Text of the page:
Many of Wisconsin's beaches are routinely monitored for bacteria and other pathogens. It is important to keep an eye out for any beach closure sign, which indicates impaired recreational water.
Wisconsin Beach Health
A number of Lake Michigan communities have monitored the water quality at their beaches for several decades. Many, including Milwaukee, Racine, Kenosha, and Manitowoc, have been working together for several years to address the challenges of pollution and beach closings. In 1999, the City of Milwaukee Health Department received a grant from the U.S. Environmental Protection Agency's (USEPA) Environmental Monitoring for Public Access for Community Tracking (EMPACT) program to enhance the efforts of this group and expand beach monitoring efforts in the Milwaukee-Racine area.
The Wisconsin coastal beach program is a collaboration between state and local environmental and health agencies to monitor recreational waters for health risks to help people make informed choices when they go to the beach. The Wisconsin Department of Natural Resources coordinates the program, but local health departments have authority over public beaches within their jurisdictions. The statewide beach monitoring program is funded by the U.S. Environmental Protection Agency by a grant under the federal Beach Act of 2000.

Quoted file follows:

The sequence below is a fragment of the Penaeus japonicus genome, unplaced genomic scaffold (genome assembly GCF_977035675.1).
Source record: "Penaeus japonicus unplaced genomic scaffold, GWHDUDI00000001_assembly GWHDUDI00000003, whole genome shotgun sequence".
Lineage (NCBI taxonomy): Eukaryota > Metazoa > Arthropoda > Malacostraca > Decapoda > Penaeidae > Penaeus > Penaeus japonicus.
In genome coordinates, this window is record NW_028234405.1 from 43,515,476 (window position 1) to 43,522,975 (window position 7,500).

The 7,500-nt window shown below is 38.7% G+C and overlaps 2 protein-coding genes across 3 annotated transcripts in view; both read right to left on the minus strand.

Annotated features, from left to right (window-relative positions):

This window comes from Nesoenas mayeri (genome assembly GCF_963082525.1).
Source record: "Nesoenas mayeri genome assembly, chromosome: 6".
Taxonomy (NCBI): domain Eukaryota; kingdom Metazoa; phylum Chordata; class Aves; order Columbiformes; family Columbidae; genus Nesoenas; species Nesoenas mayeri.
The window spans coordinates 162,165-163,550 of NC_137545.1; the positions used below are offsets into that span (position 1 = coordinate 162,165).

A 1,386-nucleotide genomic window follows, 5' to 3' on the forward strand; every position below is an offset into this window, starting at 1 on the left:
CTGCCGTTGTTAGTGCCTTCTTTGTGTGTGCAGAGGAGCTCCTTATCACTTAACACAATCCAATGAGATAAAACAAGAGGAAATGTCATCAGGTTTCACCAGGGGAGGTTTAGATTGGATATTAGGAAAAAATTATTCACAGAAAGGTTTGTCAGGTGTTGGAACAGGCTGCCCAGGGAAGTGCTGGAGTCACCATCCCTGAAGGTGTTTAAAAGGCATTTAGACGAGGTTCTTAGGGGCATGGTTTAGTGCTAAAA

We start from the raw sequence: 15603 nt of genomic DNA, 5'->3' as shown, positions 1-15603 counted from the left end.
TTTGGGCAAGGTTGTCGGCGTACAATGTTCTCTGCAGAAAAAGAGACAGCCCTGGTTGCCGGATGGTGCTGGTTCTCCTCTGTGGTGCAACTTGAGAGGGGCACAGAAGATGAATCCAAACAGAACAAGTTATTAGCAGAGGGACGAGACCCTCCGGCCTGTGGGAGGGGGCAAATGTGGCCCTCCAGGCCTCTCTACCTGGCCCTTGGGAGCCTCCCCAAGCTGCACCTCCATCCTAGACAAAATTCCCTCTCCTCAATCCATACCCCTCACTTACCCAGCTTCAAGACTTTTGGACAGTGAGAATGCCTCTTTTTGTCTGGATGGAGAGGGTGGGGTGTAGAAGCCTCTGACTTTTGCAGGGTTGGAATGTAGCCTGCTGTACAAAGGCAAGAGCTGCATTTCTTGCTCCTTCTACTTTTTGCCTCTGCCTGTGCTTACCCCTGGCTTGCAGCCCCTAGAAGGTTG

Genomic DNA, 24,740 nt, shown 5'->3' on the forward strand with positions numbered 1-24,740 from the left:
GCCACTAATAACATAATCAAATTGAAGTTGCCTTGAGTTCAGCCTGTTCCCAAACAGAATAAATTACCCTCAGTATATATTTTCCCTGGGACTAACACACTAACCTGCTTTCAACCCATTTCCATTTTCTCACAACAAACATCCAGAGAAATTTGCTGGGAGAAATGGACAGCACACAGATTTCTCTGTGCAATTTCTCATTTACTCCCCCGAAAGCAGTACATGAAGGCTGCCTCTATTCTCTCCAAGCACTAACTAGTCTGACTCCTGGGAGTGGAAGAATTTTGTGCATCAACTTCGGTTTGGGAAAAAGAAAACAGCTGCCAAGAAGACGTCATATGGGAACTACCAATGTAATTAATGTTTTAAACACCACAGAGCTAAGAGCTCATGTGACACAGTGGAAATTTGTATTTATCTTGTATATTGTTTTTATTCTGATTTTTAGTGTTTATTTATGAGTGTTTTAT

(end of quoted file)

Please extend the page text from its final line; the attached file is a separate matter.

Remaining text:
Water-quality data from approximately 100 public beaches are listed on the Wisconsin Beach Health website. Maps of beaches by county are available along with monitoring information on the Wisconsin Department of Natural Resources website. The Beach Health website gives the public an opportunity to view water quality data and beach advisories for Great Lakes beaches all across Wisconsin.
For more information on specific beaches in your community, visit Wisconsin Beach Health.
Local Health Department
Some local health departments maintain beach monitoring programs. To find out whether your county collects beach health information, see the Wisconsin Beach Health interactive map on beach water quality.